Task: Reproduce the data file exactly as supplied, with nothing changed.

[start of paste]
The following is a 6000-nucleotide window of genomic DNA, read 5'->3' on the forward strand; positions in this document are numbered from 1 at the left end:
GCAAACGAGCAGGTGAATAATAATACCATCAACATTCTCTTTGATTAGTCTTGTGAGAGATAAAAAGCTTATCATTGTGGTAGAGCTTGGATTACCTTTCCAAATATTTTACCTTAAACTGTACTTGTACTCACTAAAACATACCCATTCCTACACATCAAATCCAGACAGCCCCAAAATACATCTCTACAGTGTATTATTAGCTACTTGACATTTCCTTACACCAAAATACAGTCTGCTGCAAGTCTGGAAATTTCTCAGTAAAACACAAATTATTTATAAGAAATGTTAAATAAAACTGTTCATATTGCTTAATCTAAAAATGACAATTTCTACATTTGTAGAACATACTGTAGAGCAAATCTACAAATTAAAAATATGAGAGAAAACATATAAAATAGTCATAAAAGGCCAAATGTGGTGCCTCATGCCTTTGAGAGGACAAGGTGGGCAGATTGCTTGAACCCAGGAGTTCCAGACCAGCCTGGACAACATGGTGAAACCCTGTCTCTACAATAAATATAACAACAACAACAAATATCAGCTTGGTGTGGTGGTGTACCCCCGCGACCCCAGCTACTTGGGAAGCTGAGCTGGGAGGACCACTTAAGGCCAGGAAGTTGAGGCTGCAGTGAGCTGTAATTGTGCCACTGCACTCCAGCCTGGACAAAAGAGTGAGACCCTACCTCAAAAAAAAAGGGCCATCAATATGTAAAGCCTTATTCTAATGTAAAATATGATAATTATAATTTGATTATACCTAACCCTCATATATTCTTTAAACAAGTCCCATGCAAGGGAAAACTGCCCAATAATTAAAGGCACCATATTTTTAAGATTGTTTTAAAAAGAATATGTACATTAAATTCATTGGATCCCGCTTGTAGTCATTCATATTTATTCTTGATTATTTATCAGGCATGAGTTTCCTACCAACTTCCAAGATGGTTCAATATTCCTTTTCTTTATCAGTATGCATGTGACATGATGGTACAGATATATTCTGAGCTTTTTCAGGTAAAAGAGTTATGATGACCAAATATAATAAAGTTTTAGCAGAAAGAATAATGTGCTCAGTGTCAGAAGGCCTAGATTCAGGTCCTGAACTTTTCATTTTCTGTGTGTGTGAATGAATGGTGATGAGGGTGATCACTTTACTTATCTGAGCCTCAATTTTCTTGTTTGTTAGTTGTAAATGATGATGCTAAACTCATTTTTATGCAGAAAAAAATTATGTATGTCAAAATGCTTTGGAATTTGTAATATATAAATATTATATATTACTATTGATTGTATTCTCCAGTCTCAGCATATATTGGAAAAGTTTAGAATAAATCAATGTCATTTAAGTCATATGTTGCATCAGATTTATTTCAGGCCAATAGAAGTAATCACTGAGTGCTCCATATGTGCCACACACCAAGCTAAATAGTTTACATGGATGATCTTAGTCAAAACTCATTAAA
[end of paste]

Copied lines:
The following is a 6000-nucleotide window of genomic DNA, read 5'->3' on the forward strand; positions in this document are numbered from 1 at the left end:
GCAAACGAGCAGGTGAATAATAATACCATCAACATTCTCTTTGATTAGTCTTGTGAGAGATAAAAAGCTTATCATTGTGGTAGAGCTTGGATTACCTTTCCAAATATTTTACCTTAAACTGTACTTGTACTCACTAAAACATACCCATTCCTACACATCAAATCCAGACAGCCCCAAAATACATCTCTACAGTGTATTATTAGCTACTTGACATTTCCTTACACCAAAATACAGTCTGCTGCAAGTCTGGAAATTTCTCAGTAAAACACAAATTATTTATAAGAAATGTTAAATAAAACTGTTCATATTGCTTAATCTAAAAATGACAATTTCTACATTTGTAGAACATACTGTAGAGCAAATCTACAAATTAAAAATATGAGAGAAAACATATAAAATAGTCATAAAAGGCCAAATGTGGTGCCTCATGCCTTTGAGAGGACAAGGTGGGCAGATTGCTTGAACCCAGGAGTTCCAGACCAGCCTGGACAACATGGTGAAACCCTGTCTCTACAATAAATATAACAACAACAACAAATATCAGCTTGGTGTGGTGGTGTACCCCCGCGACCCCAGCTACTTGGGAAGCTGAGCTGGGAGGACCACTTAAGGCCAGGAAGTTGAGGCTGCAGTGAGCTGTAATTGTGCCACTGCACTCCAGCCTGGACAAAAGAGTGAGACCCTACCTCAAAAAAAAAGGGCCATCAATATGTAAAGCCTTATTCTAATGTAAAATATGATAATTATAATTTGATTATACCTAACCCTCATATATTCTTTAAACAAGTCCCATGCAAGGGAAAACTGCCCAATAATTAAAGGCACCATATTTTTAAGATTGTTTTAAAAAGAATATGTACATTAAATTCATTGGATCCCGCTTGTAGTCATTCATATTTATTCTTGATTATTTATCAGGCATGAGTTTCCTACCAACTTCCAAGATGGTTCAATATTCCTTTTCTTTATCAGTATGCATGTGACATGATGGTACAGATATATTCTGAGCTTTTTCAGGTAAAAGAGTTATGATGACCAAATATAATAAAGTTTTAGCAGAAAGAATAATGTGCTCAGTGTCAGAAGGCCTAGATTCAGGTCCTGAACTTTTCATTTTCTGTGTGTGTGAATGAATGGTGATGAGGGTGATCACTTTACTTATCTGAGCCTCAATTTTCTTGTTTGTTAGTTGTAAATGATGATGCTAAACTCATTTTTATGCAGAAAAAAATTATGTATGTCAAAATGCTTTGGAATTTGTAATATATAAATATTATATATTACTATTGATTGTATTCTCCAGTCTCAGCATATATTGGAAAAGTTTAGAATAAATCAATGTCATTTAAGTCATATGTTGCATCAGATTTATTTCAGGCCAATAGAAGTAATCACTGAGTGCTCCATATGTGCCACACACCAAGCTAAATAGTTTACATGGATGATCTTAGTCAAAACTCATTAAA